I further realized that for her to be so toxic and disruptive, she must be in immense psychic pain. Like me, she was sick. Just because my sickness didn’t manifest itself the way hers did doesn’t mean she wasn’t as deserving as I was of care. She deserved healing as much as anyone else on the Unit. And she deserved to be healed with compassion and dignity.

I don’t doubt that the staff took appropriate measures to diffuse the situation with Barb. I trust their expertise and experience, and believe they did the right thing. In fact, she had to be sedated and restrained on two more occasions before I was discharged. But for me, that first time seeing her knocked out and tied down was an eye-opening experience that forced me to face my own hypocrisy.

Here I was, this so-called advocate for mental health awareness, being judgmental and petty when it came to Barb. I actually believed she was beneath me. How hypocritical of me! I wrote in my journal, “I’ve been such a hypocrite – advocating for the mentally ill in my writing, all the while hating on her”.

Facing my own hypocrisy was a revelation. It made me take a long, hard look at how I perceived and reacted to other people, and what I saw wasn’t always pretty. I’d treated Barb as badly as others treat Black women – I’d used her pain against her, and denied her humanity in the face of that pain. I’d deemed her beneath me without any regard to her circumstances.

Someone like me, indeed.

I later journaled, “I am no better than anyone here. We are all sisters and brothers in this mental health fight. May we all prevail.”
*Names of patients and staff have been changed to protect their privacy.

END OF PART 4. STAY TUNED FOR PART 5, THE FINAL INSTALLMENT.

ASK JANICE MENTAL HEALTH SPECIAL, Part 3: THE BULLY OF 4 EAST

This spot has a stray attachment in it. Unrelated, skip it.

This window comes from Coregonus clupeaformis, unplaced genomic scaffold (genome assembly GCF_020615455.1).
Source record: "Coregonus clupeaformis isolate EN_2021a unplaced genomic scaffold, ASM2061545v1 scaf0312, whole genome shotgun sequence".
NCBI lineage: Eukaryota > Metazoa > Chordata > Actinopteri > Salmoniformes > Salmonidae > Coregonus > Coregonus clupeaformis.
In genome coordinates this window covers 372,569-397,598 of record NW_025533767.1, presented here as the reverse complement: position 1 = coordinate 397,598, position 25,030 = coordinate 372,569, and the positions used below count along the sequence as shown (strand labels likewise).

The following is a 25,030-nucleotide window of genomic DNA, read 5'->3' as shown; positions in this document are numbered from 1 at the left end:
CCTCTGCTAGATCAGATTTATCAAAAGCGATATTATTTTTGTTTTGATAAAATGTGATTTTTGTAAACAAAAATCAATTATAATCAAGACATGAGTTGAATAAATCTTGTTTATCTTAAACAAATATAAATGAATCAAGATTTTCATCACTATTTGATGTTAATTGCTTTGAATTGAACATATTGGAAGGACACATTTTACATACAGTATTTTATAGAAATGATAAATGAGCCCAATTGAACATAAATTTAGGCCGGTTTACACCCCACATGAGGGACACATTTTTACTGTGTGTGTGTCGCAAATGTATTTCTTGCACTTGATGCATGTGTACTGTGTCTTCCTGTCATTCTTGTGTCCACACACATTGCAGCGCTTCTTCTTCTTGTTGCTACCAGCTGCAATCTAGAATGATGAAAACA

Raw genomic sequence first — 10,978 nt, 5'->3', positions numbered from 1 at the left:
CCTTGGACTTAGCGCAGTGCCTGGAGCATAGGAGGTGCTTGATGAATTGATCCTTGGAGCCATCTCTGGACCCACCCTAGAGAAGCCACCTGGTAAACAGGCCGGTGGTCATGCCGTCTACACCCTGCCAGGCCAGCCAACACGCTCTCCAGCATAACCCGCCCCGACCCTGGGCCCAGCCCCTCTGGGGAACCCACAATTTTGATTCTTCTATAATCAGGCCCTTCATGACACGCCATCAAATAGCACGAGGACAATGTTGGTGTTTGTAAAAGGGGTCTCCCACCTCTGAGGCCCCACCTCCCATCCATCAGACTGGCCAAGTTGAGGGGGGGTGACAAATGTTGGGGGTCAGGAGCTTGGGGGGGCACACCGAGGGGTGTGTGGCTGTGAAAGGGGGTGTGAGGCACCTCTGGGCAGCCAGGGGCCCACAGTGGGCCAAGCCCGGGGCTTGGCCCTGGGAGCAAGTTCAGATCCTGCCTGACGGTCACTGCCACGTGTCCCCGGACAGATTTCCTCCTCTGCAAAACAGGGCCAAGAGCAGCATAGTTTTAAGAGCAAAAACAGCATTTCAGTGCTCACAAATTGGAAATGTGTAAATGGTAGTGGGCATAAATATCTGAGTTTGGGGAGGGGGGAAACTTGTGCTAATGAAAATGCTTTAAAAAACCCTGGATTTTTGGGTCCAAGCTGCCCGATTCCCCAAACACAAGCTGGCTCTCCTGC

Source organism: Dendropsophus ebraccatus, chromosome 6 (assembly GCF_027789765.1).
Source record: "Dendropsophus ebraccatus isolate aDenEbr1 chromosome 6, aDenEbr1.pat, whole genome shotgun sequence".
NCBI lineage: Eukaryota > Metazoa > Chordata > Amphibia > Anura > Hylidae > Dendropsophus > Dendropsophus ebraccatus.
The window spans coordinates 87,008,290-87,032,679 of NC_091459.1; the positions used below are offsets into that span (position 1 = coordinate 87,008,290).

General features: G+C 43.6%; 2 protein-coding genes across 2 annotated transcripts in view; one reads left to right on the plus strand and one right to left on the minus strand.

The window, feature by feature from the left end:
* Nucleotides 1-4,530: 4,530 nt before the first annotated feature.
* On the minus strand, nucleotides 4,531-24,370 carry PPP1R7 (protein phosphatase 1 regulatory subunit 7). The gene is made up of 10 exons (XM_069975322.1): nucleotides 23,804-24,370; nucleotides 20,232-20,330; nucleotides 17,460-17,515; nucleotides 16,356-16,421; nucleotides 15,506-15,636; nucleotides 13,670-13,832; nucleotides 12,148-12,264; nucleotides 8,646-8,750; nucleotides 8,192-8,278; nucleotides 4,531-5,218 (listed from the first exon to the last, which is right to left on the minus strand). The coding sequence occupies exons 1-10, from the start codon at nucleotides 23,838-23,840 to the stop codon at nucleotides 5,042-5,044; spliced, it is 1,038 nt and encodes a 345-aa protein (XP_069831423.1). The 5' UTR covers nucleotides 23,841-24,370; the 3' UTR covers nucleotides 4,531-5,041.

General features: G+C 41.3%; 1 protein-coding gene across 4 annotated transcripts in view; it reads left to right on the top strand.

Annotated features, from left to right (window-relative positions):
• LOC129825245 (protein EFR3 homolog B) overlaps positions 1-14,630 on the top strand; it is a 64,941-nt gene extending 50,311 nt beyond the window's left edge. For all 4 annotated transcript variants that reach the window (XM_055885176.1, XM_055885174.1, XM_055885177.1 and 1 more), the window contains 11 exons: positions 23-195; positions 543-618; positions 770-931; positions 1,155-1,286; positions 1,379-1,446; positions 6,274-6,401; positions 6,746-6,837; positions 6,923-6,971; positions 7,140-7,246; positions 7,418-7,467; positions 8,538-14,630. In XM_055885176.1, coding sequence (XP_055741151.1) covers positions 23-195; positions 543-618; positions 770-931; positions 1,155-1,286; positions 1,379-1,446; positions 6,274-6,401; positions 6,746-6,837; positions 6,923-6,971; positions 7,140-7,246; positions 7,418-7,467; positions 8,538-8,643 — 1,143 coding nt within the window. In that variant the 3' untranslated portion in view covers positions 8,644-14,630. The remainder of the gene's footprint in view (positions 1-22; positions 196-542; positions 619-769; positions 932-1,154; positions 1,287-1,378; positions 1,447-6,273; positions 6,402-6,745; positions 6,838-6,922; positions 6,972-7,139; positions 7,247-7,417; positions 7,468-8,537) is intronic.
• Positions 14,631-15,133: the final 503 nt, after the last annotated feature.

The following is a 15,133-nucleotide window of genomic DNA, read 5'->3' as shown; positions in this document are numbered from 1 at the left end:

How I Sought and Received Inpatient Mental Health Treatment

CLICK HERE for Part 1: I’M NOT OKAY

CLICK HERE for Part 2: I’M JUST HAPPY TO BE HERE

“Trying to make these notes just about me and my feelings, but this Barb b**ch is working my f***ing nerves! Every damn day she wants to cut up! She’s a bully and an attention whore and super disruptive. And she loves being so damn disruptive!” Journal Entry, August 24, 2018 3:45 P.M.

“Well, that b**ch tried me! And I was ready. When I stepped to her and said “Well come on wit’ it, then”, she wouldn’t even look at me. The nice nurse Gavin* talked me off the ledge, though. But my heart is still racing and I know my blood pressure is off the charts. Let me do this breathing exercise we learned today before I stroke out. That b**ch really ain’t worth it.” Journal Entry, August 24, 2018 4:15 P.M.

Listen. It’s been decades since I’ve encountered an actual, real life bully. Then I chanced upon Barb*, another patient on 4 East. Barb was impossible to miss because of one fact: she was your garden-variety, after-school special, dyed-in-the-wool bully. She picked on and threatened individuals regularly, including staff. However, her best bullying performances occurred at two specific times: during meals and when the phones were open.

We had our meals in a multi-purpose room equipped with heavy, four-seater tables, and heavy chairs that were nearly impossible to move. It took me a while to figure out that the reason the tables and chairs were so heavy was to prevent people from flipping or throwing them.

During meals, we lined up with our Styrofoam trays, cafeteria-style. Each patient was served a Styrofoam plate of food right where we collected our plastic utensils and napkins. Then you stepped down a little further, where there were Styrofoam bowls of fruit or salad, desserts, condiments and covered Styrofoam cups of coffee and Crystal Light. It was a short, uncomplicated system. There weren’t any real choices, and it only took about two minutes to get through the entire line and be seated.

Barb deliberately took a ridiculously long time to get through the line, holding up anyone who had the misfortune of arriving to the dining room after her. She’d hem and haw about which entre she wanted. There was only one choice of entre, let’s say a hamburger. But Barb would take her sweet time choosing which particular hamburger she wanted. She’d do the same thing choosing her cup of coffee, or salad or whatever.

She’d really hold up the line at the condiments, though. She’d quibble over which packet of ketchup to get, often taking a handful for no reason. By this point, the servers tried to hurry her along, as did whichever staff person was covering the dining room. Even the patients would moan “Come on, Barb! You’re taking forever!”

Barb relished the attention she got during her mealtime hijinks. She had this look of gleeful satisfaction on her face while people complained. And the more people complained, the slower she’d go, until finally, the staff person in charge would threaten to make her eat in her room. Then she’d huff to her seat, usually spouting nasty remarks to whomever she encountered on her way.